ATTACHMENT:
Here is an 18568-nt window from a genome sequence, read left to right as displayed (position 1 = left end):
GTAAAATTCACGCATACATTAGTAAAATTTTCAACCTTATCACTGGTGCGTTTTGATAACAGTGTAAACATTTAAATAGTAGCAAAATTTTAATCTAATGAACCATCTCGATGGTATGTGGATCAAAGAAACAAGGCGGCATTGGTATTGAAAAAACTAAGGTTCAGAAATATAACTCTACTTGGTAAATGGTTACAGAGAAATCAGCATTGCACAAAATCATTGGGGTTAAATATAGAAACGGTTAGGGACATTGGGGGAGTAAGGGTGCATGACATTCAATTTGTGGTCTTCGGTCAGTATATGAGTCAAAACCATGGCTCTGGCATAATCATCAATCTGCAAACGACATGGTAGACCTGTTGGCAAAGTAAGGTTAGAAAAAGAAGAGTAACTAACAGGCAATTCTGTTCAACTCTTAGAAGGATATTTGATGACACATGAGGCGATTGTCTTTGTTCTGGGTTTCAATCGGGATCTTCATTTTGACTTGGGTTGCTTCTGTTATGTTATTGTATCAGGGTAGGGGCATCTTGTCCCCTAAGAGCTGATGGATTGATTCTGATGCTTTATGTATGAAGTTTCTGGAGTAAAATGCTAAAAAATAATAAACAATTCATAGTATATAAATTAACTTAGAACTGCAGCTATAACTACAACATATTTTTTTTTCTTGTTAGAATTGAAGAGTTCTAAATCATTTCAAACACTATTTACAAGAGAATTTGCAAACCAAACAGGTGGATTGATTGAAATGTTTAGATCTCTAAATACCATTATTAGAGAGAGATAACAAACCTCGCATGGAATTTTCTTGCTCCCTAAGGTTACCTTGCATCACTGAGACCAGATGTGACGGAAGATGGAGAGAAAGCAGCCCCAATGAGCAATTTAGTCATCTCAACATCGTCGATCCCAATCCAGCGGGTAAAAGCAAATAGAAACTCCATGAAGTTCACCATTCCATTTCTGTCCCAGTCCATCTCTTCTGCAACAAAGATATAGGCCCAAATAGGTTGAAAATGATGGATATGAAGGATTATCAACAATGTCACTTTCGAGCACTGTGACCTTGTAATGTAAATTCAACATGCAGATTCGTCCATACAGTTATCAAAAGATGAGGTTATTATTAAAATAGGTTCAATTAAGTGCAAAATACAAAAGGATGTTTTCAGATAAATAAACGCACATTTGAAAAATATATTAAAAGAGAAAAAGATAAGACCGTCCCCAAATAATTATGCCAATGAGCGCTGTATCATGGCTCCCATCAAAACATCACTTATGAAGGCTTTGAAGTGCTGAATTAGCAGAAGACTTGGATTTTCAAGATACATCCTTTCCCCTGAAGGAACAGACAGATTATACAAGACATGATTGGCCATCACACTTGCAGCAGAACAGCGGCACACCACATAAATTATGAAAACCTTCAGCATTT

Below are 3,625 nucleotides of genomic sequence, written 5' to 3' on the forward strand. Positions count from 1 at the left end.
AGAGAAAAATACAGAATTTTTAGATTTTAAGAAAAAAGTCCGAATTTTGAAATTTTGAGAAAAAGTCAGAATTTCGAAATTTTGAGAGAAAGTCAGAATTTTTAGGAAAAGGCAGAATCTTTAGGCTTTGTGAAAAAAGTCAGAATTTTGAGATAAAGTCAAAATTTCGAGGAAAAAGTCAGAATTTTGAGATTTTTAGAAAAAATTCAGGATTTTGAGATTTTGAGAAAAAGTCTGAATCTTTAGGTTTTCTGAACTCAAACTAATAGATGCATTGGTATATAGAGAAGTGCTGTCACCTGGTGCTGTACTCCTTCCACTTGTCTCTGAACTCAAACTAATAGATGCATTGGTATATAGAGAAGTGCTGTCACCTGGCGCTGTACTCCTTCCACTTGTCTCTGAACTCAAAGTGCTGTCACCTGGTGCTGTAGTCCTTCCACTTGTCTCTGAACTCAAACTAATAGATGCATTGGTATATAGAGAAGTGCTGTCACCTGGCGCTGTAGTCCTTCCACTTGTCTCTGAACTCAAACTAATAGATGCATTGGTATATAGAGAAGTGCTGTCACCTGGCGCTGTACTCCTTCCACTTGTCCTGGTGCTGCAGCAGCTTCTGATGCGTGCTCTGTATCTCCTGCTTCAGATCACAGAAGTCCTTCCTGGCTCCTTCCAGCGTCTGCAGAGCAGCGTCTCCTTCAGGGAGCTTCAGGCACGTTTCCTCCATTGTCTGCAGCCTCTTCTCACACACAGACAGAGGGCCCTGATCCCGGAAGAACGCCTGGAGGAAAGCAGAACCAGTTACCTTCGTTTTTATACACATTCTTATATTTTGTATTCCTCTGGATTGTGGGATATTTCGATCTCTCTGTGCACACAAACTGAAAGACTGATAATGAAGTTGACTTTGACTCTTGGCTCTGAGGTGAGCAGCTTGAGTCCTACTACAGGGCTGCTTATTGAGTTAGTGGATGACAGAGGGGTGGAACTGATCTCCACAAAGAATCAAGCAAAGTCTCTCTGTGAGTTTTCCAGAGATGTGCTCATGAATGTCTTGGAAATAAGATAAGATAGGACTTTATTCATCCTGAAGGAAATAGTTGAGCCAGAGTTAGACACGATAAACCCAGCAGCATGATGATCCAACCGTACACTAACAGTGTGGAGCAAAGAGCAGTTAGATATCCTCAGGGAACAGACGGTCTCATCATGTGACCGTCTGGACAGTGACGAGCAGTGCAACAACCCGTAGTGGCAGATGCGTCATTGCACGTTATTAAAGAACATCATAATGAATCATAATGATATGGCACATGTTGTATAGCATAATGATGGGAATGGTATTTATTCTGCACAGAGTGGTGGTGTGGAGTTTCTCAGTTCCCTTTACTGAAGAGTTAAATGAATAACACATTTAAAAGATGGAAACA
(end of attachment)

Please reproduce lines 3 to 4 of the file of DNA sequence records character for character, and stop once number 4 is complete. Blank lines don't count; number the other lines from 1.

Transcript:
Below are 3,625 nucleotides of genomic sequence, written 5' to 3' on the forward strand. Positions count from 1 at the left end.
AGAGAAAAATACAGAATTTTTAGATTTTAAGAAAAAAGTCCGAATTTTGAAATTTTGAGAAAAAGTCAGAATTTCGAAATTTTGAGAGAAAGTCAGAATTTTTAGGAAAAGGCAGAATCTTTAGGCTTTGTGAAAAAAGTCAGAATTTTGAGATAAAGTCAAAATTTCGAGGAAAAAGTCAGAATTTTGAGATTTTTAGAAAAAATTCAGGATTTTGAGATTTTGAGAAAAAGTCTGAATCTTTAGGTTTTCTGAACTCAAACTAATAGATGCATTGGTATATAGAGAAGTGCTGTCACCTGGTGCTGTACTCCTTCCACTTGTCTCTGAACTCAAACTAATAGATGCATTGGTATATAGAGAAGTGCTGTCACCTGGCGCTGTACTCCTTCCACTTGTCTCTGAACTCAAAGTGCTGTCACCTGGTGCTGTAGTCCTTCCACTTGTCTCTGAACTCAAACTAATAGATGCATTGGTATATAGAGAAGTGCTGTCACCTGGCGCTGTAGTCCTTCCACTTGTCTCTGAACTCAAACTAATAGATGCATTGGTATATAGAGAAGTGCTGTCACCTGGCGCTGTACTCCTTCCACTTGTCCTGGTGCTGCAGCAGCTTCTGATGCGTGCTCTGTATCTCCTGCTTCAGATCACAGAAGTCCTTCCTGGCTCCTTCCAGCGTCTGCAGAGCAGCGTCTCCTTCAGGGAGCTTCAGGCACGTTTCCTCCATTGTCTGCAGCCTCTTCTCACACACAGACAGAGGGCCCTGATCCCGGAAGAACGCCTGGAGGAAAGCAGAACCAGTTACCTTCGTTTTTATACACATTCTTATATTTTGTATTCCTCTGGATTGTGGGATATTTCGATCTCTCTGTGCACACAAACTGAAAGACTGATAATGAAGTTGACTTTGACTCTTGGCTCTGAGGTGAGCAGCTTGAGTCCTACTACAGGGCTGCTTATTGAGTTAGTGGATGACAGAGGGGTGGAACTGATCTCCACAAAGAATCAAGCAAAGTCTCTCTGTGAGTTTTCCAGAGATGTGCTCATGAATGTCTTGGAAATAAGATAAGATAGGACTTTATTCATCCTGAAGGAAATAGTTGAGCCAGAGTTAGACACGATAAACCCAGCAGCATGATGATCCAACCGTACACTAACAGTGTGGAGCAAAGAGCAGTTAGATATCCTCAGGGAACAGACGGTCTCATCATGTGACCGTCTGGACAGTGACGAGCAGTGCAACAACCCGTAGTGGCAGATGCGTCATTGCACGTTATTAAAGAACATCATAATGAATCATAATGATATGGCACATGTTGTATAGCATAATGATGGGAATGGTATTTATTCTGCACAGAGTGGTGGTGTGGAGTTTCTCAGTTCCCTTTACTGAAGAGTTAAATGAATAACACATTTAAAAGATGGAAACA